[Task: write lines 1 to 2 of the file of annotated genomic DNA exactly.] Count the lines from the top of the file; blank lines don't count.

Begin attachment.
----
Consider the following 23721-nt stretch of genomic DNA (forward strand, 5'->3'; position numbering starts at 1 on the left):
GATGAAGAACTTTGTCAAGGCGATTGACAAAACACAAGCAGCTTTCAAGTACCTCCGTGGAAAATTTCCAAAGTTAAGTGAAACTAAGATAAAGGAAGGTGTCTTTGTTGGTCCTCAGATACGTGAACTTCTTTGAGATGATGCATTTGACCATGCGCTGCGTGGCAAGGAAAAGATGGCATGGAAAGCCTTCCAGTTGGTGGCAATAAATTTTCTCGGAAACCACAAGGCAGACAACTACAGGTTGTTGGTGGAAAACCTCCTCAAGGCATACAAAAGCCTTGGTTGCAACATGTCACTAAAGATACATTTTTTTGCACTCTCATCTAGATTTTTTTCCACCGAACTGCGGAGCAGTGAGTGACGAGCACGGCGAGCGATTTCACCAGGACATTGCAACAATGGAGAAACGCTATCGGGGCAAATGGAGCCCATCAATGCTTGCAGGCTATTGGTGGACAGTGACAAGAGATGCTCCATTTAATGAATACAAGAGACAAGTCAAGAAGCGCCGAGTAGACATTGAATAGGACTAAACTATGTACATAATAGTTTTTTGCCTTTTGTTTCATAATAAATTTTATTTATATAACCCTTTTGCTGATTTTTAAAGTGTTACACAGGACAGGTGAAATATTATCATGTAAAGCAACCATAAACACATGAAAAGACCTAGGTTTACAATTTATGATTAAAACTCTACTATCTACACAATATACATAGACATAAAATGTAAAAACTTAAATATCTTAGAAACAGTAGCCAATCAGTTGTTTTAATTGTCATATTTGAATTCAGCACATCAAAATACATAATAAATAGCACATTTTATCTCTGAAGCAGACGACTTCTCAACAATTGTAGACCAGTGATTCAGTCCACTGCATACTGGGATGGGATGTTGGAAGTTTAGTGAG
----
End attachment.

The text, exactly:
Consider the following 23721-nt stretch of genomic DNA (forward strand, 5'->3'; position numbering starts at 1 on the left):
GATGAAGAACTTTGTCAAGGCGATTGACAAAACACAAGCAGCTTTCAAGTACCTCCGTGGAAAATTTCCAAAGTTAAGTGAAACTAAGATAAAGGAAGGTGTCTTTGTTGGTCCTCAGATACGTGAACTTCTTTGAGATGATGCATTTGACCATGCGCTGCGTGGCAAGGAAAAGATGGCATGGAAAGCCTTCCAGTTGGTGGCAATAAATTTTCTCGGAAACCACAAGGCAGACAACTACAGGTTGTTGGTGGAAAACCTCCTCAAGGCATACAAAAGCCTTGGTTGCAACATGTCACTAAAGATACATTTTTTTGCACTCTCATCTAGATTTTTTTCCACCGAACTGCGGAGCAGTGAGTGACGAGCACGGCGAGCGATTTCACCAGGACATTGCAACAATGGAGAAACGCTATCGGGGCAAATGGAGCCCATCAATGCTTGCAGGCTATTGGTGGACAGTGACAAGAGATGCTCCATTTAATGAATACAAGAGACAAGTCAAGAAGCGCCGAGTAGACATTGAATAGGACTAAACTATGTACATAATAGTTTTTTGCCTTTTGTTTCATAATAAATTTTATTTATATAACCCTTTTGCTGATTTTTAAAGTGTTACACAGGACAGGTGAAATATTATCATGTAAAGCAACCATAAACACATGAAAAGACCTAGGTTTACAATTTATGATTAAAACTCTACTATCTACACAATATACATAGACATAAAATGTAAAAACTTAAATATCTTAGAAACAGTAGCCAATCAGTTGTTTTAATTGTCATATTTGAATTCAGCACATCAAAATACATAATAAATAGCACATTTTATCTCTGAAGCAGACGACTTCTCAACAATTGTAGACCAGTGATTCAGTCCACTGCATACTGGGATGGGATGTTGGAAGTTTAGTGAG